Guide to Cheese Types
Fontina - Gourmet Guide
June 12, 2019 | By Dave Mattingly
Fontina Cheese is an unpasteurized cows milk cheese from the Aosta region of Italy. While authentic Fontina comes from Aosta, numerous cheeses from around the world use the Fontina name, although almost all of these imposters taste nothing like real Fontina.
Fontina is a firm yet creamy cheese, aged for up to three months, laced with small holes throughout. Fontina is a great melting cheese, as its flavor withstands heating. It is a famed ingredient in Fonduta and Risotto. Creamy and nutty, Fontina is very aromatic and an excellent table cheese, especially when served with an Alpine white wine like Viognier.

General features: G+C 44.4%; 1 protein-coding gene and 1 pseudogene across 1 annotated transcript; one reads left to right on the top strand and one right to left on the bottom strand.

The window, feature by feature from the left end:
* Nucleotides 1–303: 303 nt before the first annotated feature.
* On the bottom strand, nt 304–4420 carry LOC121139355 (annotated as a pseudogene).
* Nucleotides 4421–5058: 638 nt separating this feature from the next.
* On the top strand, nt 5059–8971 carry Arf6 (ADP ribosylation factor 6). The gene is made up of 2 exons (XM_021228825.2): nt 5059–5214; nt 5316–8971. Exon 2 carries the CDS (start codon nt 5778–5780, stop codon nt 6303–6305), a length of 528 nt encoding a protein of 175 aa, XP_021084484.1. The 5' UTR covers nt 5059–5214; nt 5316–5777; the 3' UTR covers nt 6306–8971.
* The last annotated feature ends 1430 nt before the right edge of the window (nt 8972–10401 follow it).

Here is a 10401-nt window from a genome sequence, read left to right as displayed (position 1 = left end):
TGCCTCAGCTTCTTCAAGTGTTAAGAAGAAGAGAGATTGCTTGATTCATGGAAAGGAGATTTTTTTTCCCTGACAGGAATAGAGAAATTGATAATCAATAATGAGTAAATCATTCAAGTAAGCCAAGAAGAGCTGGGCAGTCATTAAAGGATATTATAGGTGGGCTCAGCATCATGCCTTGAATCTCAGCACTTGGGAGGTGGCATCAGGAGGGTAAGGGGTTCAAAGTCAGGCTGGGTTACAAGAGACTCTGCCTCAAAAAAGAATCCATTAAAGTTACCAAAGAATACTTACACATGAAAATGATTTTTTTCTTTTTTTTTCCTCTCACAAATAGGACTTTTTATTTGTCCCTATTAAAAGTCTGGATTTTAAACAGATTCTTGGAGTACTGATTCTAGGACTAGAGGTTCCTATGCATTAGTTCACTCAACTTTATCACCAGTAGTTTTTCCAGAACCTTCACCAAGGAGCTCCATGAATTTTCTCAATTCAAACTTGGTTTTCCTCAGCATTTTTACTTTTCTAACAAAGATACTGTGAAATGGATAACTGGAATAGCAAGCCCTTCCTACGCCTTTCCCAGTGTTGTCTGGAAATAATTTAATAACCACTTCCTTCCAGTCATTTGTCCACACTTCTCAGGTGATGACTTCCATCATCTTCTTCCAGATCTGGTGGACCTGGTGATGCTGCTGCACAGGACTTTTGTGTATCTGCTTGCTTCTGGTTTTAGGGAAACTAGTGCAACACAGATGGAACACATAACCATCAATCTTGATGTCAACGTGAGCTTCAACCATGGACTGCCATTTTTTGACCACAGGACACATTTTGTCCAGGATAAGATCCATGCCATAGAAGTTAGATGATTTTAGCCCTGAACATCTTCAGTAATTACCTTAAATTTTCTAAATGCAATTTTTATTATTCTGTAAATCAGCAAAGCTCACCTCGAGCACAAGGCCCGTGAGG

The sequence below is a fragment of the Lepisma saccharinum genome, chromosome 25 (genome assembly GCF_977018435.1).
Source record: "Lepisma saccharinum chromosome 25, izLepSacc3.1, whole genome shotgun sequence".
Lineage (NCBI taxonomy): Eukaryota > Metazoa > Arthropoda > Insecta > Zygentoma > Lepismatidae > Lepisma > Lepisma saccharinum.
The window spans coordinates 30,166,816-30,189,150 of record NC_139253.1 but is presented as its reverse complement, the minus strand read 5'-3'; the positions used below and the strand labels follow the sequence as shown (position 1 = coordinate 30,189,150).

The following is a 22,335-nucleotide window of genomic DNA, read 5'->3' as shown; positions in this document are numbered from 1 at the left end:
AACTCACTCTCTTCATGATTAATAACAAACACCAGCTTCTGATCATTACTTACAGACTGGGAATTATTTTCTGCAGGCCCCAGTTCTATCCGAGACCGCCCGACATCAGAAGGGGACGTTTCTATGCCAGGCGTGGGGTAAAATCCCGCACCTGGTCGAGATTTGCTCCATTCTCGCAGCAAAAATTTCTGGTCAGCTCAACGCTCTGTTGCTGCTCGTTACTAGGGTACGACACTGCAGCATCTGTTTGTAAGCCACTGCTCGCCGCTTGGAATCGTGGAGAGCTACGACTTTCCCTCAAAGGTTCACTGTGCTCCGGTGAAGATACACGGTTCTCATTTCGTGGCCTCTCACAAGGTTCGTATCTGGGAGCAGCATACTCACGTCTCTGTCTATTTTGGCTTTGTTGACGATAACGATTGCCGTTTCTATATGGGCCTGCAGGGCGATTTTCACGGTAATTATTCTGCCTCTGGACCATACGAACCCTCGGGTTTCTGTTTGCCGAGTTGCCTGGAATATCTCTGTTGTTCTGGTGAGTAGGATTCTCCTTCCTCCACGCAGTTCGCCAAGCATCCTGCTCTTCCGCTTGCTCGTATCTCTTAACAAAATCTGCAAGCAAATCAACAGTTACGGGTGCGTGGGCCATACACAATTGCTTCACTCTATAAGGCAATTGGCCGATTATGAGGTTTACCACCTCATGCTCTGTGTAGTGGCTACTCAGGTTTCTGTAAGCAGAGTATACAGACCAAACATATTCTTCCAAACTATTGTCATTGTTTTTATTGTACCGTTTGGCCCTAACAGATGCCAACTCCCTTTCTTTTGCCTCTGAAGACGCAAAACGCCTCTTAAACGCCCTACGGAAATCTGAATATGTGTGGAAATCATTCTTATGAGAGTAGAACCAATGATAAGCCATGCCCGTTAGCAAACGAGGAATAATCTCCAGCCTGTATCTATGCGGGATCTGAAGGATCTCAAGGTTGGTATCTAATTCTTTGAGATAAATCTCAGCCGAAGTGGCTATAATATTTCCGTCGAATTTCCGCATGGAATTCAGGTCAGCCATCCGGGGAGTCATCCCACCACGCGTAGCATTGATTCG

Fontina originated in the Aosta Valley of Northern Italy in the 1200s. Fontina Cheese made in the Aosta valley is filled with minerals and botanical flavorings from the local Alpine terrain. Fontina Cheese was one of the first cheeses to be given DOP (protected designation of origin) status by the European Union, which requires that Fontina Val d'Aosta be produced with the milk from the cows from the Aosta Valley. Cheeses called Fontina are also produced in other countries, such as France, Denmark, Sweden and the U.S. Danish Fontina is notably coated in a red wax, aged less than Italian Fontina, and characteristically has a milder and softer flavor than the original Fontina. Other cheese varieties derived from Fontina are "Fontinella", "Fontella" and “Fontal”. When searching for Fontina Cheese online, look no further than igourmet.com.